Scientific Tracks Abstracts: JAA
The indigenous people of India use many plants to cure various viral. Th e claimed traditional uses have been proved on scientifi c basis using in vitro and in vivo experiments. Natural antiviral treatments are a very powerful option for treating viruses. When antiviral herbs and antiviral essential oils are used, healing time is reduced, and side eff ects are practically unheard of. Th is study is aimed at to explore the herbal origins for potent antiviral agents. Some of the best antiviral herbs include garlic, oregano, astragalus, echinacea, schizandra, mullein, elderberry, green tea, and licorice. Th e natural foods and herbs below have been proven to be highly eff ective anitivirals, which may assist the body in fi ghting the Bird Flu and the Swine Flu. Some of the herbs are also known to suppress the cytokine storm (cytokines TNF-a and IL-6), which are known to cause infl ammation and complications in infl uenza infections. Th e aqueous extracts from 21 medicinal herbs traditionally used in southern mainland China were screened for antiviral activities against human herpes simplex virus type 1 (HSV-1) and human respiratory syncytial virus (RSV) using a cytopathic eff ect (CPE) reduction assay and found to have signifi cant antiviral activity. Various extracts from 30 medicinal plants were evaluated for their antiviral activity against infl uenza virus A/Puerto Rico/8/34 (H1N1) and cytotoxicity in MDCK cell culture, out of which methanolic extracts of the six main plants might be useful for the treatment of infl uenza virus H1N1. Aegle marmelos, Cynodon dactylon, Lantana camara, Momordica charantia and Phyllantus amarus showed antiviral activity against WSSV. Th e aerial parts of Pterocaulon sphacelatum (Asteraceae) and roots of Dianella longifolia var. grandis (Liliaceae) were found to inhibit poliovirus. Th e extracts of Euphorbia australis and Scaevola spinescens were also found to be active against HCMV. Th e present study provides some new and potent antivirals to the fi eld of medicine which will help in reintroduction of confi dence in its users.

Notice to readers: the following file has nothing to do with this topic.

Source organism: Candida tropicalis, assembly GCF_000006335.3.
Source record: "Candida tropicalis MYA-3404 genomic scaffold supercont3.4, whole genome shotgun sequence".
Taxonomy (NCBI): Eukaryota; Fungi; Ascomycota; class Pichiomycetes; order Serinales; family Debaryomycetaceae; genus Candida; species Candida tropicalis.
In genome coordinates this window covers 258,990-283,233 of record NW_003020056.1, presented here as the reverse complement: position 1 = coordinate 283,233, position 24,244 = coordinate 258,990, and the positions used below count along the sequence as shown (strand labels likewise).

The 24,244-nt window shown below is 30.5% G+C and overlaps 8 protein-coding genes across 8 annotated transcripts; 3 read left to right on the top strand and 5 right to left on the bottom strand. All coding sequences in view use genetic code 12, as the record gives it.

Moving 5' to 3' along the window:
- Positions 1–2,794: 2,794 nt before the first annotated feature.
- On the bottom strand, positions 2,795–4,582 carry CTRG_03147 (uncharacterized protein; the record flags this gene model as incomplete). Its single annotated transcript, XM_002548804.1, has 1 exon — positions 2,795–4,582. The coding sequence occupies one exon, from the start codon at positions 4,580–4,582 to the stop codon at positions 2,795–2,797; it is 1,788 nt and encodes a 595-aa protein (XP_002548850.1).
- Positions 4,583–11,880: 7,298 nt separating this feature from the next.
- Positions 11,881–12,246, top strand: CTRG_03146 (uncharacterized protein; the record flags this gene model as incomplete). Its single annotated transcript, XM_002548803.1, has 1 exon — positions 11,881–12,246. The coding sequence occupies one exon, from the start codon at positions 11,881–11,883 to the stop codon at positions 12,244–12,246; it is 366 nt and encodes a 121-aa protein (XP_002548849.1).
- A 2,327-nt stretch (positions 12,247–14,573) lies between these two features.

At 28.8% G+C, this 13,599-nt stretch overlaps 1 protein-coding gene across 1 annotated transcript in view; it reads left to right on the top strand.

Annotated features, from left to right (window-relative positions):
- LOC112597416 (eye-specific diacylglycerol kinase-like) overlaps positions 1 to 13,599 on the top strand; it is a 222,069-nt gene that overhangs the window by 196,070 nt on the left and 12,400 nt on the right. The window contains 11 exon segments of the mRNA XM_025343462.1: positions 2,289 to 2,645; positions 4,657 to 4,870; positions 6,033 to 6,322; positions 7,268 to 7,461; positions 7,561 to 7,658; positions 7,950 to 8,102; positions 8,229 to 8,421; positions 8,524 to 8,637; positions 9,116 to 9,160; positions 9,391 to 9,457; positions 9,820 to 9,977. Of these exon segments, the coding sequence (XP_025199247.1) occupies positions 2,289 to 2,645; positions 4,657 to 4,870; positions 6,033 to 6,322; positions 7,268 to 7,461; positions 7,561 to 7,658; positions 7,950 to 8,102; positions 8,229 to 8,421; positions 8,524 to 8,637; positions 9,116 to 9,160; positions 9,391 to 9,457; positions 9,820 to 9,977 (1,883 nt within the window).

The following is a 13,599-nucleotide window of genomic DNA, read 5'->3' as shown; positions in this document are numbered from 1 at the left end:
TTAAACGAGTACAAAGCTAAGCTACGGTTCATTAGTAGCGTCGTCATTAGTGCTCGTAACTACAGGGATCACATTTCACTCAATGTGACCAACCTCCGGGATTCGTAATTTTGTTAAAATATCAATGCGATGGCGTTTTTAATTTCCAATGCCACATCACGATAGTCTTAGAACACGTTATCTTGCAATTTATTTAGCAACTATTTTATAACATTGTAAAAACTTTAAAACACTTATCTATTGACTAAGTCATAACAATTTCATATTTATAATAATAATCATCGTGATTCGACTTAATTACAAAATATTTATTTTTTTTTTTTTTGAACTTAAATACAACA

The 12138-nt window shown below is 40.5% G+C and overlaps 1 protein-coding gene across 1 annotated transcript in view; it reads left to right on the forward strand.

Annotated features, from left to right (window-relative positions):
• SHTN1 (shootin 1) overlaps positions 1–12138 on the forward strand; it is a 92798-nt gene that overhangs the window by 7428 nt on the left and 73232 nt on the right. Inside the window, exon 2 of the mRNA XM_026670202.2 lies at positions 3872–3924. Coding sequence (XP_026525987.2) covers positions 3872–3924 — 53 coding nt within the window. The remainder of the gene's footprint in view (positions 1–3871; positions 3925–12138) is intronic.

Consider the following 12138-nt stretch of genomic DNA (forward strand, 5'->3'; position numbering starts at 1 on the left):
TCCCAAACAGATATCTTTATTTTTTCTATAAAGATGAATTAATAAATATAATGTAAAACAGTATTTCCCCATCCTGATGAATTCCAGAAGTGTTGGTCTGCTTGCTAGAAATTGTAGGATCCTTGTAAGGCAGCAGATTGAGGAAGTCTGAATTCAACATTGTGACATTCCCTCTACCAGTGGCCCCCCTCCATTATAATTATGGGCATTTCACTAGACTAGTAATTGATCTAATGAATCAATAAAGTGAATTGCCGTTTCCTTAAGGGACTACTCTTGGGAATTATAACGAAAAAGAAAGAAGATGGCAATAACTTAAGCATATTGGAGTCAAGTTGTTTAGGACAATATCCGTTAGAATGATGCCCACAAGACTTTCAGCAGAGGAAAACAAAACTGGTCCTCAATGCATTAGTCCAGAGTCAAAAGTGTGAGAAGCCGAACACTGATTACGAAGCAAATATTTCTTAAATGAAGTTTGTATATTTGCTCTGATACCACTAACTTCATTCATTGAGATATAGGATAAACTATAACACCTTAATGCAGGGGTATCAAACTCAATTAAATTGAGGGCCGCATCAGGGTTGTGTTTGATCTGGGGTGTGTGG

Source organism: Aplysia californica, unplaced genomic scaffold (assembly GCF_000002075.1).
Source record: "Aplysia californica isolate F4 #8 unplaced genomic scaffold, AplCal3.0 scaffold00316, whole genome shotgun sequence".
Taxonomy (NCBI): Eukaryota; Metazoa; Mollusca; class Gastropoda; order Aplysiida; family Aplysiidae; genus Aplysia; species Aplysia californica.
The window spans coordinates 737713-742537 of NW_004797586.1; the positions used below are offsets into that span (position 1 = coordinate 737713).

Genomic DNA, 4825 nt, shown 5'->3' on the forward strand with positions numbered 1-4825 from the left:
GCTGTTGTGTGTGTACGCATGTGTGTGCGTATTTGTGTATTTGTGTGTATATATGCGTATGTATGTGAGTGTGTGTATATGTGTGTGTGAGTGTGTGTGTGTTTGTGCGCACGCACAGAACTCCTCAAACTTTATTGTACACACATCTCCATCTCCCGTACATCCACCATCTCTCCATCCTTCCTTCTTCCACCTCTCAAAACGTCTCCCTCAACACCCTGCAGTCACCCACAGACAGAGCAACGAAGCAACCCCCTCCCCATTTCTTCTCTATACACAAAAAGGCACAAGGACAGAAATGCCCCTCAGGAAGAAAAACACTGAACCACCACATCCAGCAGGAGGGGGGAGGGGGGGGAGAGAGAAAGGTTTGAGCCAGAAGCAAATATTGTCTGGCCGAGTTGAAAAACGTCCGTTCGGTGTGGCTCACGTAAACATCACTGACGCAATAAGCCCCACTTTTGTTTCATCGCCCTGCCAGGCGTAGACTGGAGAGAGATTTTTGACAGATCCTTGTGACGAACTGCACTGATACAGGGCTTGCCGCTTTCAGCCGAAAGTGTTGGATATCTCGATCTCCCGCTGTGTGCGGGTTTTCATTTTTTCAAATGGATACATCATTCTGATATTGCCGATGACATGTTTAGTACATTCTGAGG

Dr. Sanjita Das has completed her PhD and M.Pharm in Pharmacology from Birla Institute of Technology. She is the Head of the Department of Pharmacology, Noida Institute of Engineering and Technology, Greater Noida, India. She has published 26 publications in reputed Journals an as serving as an editorial board member of repute. She has worked as a reviewer for many reputed journals. She is guiding six PhD scholars. She is a member of Indian Pharmacology Society, Indian Chemical Society, Indian Pharmaceutical Association, Indian Pharmaceutical Graduates Association, Association of Pharmaceutical Teachers of India, and Indian Technical Society. Now she is involved in exploitation of medicinal values of the traditionally used plant sources and bioavailability studies of different medicinal products.